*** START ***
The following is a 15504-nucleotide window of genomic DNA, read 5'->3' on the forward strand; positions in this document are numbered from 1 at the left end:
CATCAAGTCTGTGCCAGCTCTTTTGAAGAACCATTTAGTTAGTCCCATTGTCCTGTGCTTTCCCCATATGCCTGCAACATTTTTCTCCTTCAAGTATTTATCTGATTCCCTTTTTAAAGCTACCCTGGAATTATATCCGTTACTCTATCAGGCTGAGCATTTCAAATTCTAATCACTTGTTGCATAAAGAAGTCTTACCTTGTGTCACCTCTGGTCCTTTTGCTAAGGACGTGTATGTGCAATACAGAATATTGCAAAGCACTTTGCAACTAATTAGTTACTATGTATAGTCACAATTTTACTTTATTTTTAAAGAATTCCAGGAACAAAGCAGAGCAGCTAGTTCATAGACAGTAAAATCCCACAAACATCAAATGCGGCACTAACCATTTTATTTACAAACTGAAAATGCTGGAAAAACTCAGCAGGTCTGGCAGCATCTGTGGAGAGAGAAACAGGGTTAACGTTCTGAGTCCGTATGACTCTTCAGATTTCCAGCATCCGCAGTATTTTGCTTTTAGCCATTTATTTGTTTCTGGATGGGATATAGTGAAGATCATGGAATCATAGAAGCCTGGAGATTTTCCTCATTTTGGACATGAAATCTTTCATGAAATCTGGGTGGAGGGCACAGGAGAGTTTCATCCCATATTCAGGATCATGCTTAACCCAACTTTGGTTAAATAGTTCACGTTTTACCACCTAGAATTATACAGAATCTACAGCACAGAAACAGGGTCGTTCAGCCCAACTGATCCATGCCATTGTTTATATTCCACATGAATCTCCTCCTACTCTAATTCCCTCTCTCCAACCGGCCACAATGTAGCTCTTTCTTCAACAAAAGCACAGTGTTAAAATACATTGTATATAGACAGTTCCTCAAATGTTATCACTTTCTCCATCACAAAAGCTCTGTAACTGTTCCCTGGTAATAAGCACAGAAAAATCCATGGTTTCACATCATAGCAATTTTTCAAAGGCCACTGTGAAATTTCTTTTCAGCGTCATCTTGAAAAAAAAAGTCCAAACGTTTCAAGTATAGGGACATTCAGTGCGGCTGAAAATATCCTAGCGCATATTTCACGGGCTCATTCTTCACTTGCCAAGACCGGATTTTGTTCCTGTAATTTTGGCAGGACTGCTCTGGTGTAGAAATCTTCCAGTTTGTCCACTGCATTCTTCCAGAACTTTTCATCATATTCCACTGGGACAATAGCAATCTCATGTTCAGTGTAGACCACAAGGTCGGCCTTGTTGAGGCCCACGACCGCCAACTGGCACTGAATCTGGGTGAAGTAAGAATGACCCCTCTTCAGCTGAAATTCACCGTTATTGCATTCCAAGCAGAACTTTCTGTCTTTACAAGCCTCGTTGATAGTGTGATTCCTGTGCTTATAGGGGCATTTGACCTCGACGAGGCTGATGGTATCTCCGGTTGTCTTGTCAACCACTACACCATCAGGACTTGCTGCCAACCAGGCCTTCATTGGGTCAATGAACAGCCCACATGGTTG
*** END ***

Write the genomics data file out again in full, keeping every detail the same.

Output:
The following is a 15504-nucleotide window of genomic DNA, read 5'->3' on the forward strand; positions in this document are numbered from 1 at the left end:
CATCAAGTCTGTGCCAGCTCTTTTGAAGAACCATTTAGTTAGTCCCATTGTCCTGTGCTTTCCCCATATGCCTGCAACATTTTTCTCCTTCAAGTATTTATCTGATTCCCTTTTTAAAGCTACCCTGGAATTATATCCGTTACTCTATCAGGCTGAGCATTTCAAATTCTAATCACTTGTTGCATAAAGAAGTCTTACCTTGTGTCACCTCTGGTCCTTTTGCTAAGGACGTGTATGTGCAATACAGAATATTGCAAAGCACTTTGCAACTAATTAGTTACTATGTATAGTCACAATTTTACTTTATTTTTAAAGAATTCCAGGAACAAAGCAGAGCAGCTAGTTCATAGACAGTAAAATCCCACAAACATCAAATGCGGCACTAACCATTTTATTTACAAACTGAAAATGCTGGAAAAACTCAGCAGGTCTGGCAGCATCTGTGGAGAGAGAAACAGGGTTAACGTTCTGAGTCCGTATGACTCTTCAGATTTCCAGCATCCGCAGTATTTTGCTTTTAGCCATTTATTTGTTTCTGGATGGGATATAGTGAAGATCATGGAATCATAGAAGCCTGGAGATTTTCCTCATTTTGGACATGAAATCTTTCATGAAATCTGGGTGGAGGGCACAGGAGAGTTTCATCCCATATTCAGGATCATGCTTAACCCAACTTTGGTTAAATAGTTCACGTTTTACCACCTAGAATTATACAGAATCTACAGCACAGAAACAGGGTCGTTCAGCCCAACTGATCCATGCCATTGTTTATATTCCACATGAATCTCCTCCTACTCTAATTCCCTCTCTCCAACCGGCCACAATGTAGCTCTTTCTTCAACAAAAGCACAGTGTTAAAATACATTGTATATAGACAGTTCCTCAAATGTTATCACTTTCTCCATCACAAAAGCTCTGTAACTGTTCCCTGGTAATAAGCACAGAAAAATCCATGGTTTCACATCATAGCAATTTTTCAAAGGCCACTGTGAAATTTCTTTTCAGCGTCATCTTGAAAAAAAAAGTCCAAACGTTTCAAGTATAGGGACATTCAGTGCGGCTGAAAATATCCTAGCGCATATTTCACGGGCTCATTCTTCACTTGCCAAGACCGGATTTTGTTCCTGTAATTTTGGCAGGACTGCTCTGGTGTAGAAATCTTCCAGTTTGTCCACTGCATTCTTCCAGAACTTTTCATCATATTCCACTGGGACAATAGCAATCTCATGTTCAGTGTAGACCACAAGGTCGGCCTTGTTGAGGCCCACGACCGCCAACTGGCACTGAATCTGGGTGAAGTAAGAATGACCCCTCTTCAGCTGAAATTCACCGTTATTGCATTCCAAGCAGAACTTTCTGTCTTTACAAGCCTCGTTGATAGTGTGATTCCTGTGCTTATAGGGGCATTTGACCTCGACGAGGCTGATGGTATCTCCGGTTGTCTTGTCAACCACTACACCATCAGGACTTGCTGCCAACCAGGCCTTCATTGGGTCAATGAACAGCCCACATGGTTG